We’re all in the throes of adjusting to the impact Coronavirus on our lives. One of the questions we thought about is visiting our favorite restaurants for some relief from being so home bound. How do you make that decision?
Dr. Robert Amler, Dean of the School of Health Sciences and Practice at New York Medical College and a former CDC Chief Medical Officer who coordinated medical monitoring for anthrax response teams, discussed best practices for those who do want to eat out, or have food delivered in a recent article in Food & Wine magazine.
Dr. Amler’s Check List includes:
- Removing restaurant tables to improve social distancing.
- Regularly cleaning and sanitizing all surfaces in the restaurant.
- Creating disposable menus and using them only once.
- Providing hand sanitizer throughout the dining room.
- Using gloves when setting the table.
- Removing all shared and common elements from the restaurant including caddies, silverware in bins, sauces, and paper towels.
- Requiring all team members who are preparing, serving, and clearing food or tables to wear gloves at all times.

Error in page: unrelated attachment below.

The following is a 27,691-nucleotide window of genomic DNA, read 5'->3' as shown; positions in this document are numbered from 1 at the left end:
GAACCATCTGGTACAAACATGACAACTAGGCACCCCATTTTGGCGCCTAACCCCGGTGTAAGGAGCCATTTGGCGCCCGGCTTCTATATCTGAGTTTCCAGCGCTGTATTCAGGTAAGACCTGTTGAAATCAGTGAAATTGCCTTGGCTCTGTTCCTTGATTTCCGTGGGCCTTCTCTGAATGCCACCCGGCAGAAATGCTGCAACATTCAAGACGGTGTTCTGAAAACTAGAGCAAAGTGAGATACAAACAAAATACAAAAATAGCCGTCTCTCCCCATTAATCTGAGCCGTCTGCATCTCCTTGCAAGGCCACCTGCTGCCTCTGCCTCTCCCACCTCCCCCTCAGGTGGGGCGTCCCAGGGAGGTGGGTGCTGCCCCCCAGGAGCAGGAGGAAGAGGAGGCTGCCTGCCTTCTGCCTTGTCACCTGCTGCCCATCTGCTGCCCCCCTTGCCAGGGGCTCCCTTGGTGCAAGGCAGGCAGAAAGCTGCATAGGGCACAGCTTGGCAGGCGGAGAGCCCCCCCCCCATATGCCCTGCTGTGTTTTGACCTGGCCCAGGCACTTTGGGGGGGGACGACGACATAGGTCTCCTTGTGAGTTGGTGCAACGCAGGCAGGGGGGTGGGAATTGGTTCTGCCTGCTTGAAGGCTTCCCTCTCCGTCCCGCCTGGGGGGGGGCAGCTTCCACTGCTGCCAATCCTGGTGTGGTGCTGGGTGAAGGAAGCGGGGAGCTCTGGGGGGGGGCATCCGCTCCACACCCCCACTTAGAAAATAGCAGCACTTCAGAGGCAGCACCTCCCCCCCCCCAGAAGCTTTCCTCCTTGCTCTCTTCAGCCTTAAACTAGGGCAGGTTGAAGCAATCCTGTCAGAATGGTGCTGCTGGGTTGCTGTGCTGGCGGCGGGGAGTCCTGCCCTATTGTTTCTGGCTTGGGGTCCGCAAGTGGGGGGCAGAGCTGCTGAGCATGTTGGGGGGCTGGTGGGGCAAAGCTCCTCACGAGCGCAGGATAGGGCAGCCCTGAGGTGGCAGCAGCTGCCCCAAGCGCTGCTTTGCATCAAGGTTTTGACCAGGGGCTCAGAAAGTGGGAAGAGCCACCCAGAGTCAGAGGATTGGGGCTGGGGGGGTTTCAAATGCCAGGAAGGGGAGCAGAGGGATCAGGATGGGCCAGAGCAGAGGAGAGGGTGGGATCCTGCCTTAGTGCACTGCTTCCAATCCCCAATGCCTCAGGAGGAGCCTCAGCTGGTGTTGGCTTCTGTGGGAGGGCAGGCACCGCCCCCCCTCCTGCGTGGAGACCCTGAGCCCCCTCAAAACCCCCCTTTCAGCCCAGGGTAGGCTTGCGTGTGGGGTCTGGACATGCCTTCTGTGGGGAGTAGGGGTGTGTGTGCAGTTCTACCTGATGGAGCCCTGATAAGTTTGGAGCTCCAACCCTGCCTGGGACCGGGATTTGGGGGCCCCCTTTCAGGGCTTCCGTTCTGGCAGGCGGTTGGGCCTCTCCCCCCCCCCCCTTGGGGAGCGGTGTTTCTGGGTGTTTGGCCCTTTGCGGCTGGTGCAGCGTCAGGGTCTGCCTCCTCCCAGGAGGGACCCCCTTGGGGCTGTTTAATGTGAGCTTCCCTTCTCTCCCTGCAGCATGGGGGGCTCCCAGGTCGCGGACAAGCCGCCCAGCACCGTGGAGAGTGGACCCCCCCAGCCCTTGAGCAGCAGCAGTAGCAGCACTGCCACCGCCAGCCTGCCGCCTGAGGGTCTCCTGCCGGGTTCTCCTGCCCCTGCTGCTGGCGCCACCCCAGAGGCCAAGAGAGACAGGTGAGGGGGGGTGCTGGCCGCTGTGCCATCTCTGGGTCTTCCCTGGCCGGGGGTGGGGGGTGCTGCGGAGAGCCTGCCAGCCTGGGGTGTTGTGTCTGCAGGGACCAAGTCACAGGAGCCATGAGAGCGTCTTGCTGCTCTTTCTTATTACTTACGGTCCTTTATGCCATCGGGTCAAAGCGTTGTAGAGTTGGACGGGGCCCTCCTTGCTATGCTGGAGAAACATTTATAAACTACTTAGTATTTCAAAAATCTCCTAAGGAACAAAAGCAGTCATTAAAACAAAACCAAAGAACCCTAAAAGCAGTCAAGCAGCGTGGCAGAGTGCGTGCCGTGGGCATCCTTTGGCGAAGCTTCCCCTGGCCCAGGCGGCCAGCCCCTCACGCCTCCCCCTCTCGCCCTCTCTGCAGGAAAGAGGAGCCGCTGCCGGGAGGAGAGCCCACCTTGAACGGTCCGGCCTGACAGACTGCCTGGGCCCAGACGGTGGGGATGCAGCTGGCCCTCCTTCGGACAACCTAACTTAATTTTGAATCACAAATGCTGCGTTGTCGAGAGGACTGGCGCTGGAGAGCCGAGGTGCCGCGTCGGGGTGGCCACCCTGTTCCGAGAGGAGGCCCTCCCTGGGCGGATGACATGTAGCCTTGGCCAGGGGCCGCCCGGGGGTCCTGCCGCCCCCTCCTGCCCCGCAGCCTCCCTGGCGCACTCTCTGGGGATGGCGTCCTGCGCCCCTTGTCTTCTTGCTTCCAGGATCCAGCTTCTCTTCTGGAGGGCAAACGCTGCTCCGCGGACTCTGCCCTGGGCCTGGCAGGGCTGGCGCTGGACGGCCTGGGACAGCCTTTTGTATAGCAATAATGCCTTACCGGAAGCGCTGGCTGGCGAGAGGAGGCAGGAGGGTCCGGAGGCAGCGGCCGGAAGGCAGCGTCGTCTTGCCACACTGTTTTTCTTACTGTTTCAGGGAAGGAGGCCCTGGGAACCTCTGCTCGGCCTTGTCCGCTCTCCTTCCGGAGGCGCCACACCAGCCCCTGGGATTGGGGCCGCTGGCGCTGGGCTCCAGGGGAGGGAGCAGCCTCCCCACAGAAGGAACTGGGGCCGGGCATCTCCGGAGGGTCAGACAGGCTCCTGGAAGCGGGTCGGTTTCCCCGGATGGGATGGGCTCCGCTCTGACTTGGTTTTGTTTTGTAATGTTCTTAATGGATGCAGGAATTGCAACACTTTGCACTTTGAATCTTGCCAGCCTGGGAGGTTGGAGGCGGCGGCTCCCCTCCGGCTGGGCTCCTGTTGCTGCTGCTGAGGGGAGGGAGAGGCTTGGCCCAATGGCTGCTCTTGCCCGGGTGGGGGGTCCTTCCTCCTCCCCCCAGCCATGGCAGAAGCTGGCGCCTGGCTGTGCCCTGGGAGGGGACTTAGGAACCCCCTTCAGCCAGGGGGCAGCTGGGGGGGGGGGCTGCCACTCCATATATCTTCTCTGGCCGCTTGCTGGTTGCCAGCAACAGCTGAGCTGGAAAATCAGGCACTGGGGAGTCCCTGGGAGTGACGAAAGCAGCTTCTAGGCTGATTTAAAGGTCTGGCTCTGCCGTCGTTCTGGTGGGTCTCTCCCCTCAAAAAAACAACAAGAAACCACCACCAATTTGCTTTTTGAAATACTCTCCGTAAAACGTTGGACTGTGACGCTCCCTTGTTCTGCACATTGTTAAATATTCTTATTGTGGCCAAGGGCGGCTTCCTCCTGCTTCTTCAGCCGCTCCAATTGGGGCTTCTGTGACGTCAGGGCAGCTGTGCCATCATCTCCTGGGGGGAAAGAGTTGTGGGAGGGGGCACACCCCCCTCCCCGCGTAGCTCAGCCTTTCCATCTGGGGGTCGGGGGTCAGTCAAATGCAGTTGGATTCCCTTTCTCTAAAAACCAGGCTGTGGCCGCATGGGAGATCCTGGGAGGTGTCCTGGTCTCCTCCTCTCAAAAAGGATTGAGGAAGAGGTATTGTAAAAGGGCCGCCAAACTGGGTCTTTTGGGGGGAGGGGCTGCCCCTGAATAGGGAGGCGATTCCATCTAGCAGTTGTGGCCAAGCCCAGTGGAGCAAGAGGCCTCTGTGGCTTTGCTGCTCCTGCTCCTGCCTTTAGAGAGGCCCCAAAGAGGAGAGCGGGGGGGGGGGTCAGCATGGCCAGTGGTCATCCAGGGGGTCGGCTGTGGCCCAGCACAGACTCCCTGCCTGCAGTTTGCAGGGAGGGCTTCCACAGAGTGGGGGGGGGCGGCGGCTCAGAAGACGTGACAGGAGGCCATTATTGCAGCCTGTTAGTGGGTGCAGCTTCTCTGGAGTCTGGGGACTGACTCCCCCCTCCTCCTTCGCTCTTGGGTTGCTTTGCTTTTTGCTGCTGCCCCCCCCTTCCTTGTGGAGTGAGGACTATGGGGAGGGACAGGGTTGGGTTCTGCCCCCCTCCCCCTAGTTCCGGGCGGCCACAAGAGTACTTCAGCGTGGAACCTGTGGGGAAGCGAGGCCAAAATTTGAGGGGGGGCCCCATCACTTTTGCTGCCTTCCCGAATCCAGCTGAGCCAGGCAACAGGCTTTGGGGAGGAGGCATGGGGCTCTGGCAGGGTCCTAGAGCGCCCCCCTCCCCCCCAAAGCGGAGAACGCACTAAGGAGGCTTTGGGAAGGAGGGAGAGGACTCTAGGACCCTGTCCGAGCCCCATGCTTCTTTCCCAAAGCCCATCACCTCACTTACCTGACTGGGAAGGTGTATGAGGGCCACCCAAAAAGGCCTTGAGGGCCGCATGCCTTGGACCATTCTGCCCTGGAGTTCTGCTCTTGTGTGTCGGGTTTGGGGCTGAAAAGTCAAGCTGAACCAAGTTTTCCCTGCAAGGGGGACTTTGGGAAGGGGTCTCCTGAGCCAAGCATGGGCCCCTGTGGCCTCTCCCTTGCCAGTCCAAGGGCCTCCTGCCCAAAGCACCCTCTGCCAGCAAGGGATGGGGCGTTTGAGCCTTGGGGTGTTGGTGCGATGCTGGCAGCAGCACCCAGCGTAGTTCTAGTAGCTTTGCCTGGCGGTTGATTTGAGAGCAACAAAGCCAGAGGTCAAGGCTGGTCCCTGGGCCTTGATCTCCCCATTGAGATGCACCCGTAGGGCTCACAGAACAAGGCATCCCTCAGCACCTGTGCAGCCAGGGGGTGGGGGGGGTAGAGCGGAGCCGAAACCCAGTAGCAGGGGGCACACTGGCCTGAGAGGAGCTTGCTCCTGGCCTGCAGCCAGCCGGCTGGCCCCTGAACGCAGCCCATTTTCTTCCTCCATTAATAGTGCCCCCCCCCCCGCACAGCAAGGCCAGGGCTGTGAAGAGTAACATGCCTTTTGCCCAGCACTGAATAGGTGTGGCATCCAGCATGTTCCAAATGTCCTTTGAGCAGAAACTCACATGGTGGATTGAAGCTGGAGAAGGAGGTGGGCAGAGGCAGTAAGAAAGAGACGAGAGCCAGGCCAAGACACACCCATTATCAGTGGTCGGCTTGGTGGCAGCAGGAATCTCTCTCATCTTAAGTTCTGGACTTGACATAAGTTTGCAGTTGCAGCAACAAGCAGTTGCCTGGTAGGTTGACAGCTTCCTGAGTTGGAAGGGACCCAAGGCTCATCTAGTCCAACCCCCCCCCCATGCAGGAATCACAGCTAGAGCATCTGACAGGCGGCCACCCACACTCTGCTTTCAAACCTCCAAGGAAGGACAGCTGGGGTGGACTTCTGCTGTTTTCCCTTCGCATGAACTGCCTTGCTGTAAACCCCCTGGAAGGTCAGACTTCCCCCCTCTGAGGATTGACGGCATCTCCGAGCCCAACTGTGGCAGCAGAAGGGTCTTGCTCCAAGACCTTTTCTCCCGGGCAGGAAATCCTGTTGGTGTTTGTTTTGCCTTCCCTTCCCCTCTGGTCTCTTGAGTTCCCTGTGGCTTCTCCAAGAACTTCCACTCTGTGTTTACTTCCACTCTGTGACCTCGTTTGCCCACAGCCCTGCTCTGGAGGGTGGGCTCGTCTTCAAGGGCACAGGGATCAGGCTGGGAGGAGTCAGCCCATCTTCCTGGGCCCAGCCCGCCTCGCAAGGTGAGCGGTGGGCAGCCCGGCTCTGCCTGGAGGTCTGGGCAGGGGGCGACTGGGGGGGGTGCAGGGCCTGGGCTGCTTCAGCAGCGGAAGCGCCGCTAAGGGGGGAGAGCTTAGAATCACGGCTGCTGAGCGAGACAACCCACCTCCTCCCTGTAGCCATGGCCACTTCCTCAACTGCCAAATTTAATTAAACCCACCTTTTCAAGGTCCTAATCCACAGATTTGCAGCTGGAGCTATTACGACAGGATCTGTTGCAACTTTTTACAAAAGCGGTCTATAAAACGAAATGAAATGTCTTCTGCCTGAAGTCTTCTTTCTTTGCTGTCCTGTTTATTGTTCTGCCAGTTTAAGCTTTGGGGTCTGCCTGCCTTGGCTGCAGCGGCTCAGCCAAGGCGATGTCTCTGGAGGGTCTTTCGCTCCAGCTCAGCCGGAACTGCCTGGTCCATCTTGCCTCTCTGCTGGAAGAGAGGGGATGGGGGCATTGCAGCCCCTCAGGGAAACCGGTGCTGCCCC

- Mandating that all employees wash their hands immediately following clearing any tables.
- Sending home any employee who does not feel well.
Is anything 100% safe? No. If you are sick, you have any underlying conditions that may make infection more severe, or if you live with or care for someone who is vulnerable you may want to refrain from eating out.
When it comes to ordering in, the food itself is unlikely to be much of a danger, according to Stephen Morse, an epidemiologist at Columbia University in an article in The Atlantic. Even if the person preparing it is sick Morse states, “cooked foods are unlikely to be a concern unless they get contaminated after cooking.” He granted that “a salad, if someone sneezes on it, might possibly be some risk,” but as long as the food is handled properly, he said, “there should be very little risk.”
The delivery interaction could be a different story. For the recipient, the risk is relatively low. If the food is packed in plastic containers, sanitize the outside of the container then wash your hands.
Mail or Online Deliveries
As a side note, if you are worried about other kinds of deliveries – mail or online shopping orders – according to Morse, they are also relatively unlikely to transmit the virus. Wash your hands after opening them just to be safe.
From the CDC
The Center for Disease Control and Prevention has a great reminder. “The best way to prevent illness is to avoid being exposed to this virus.”
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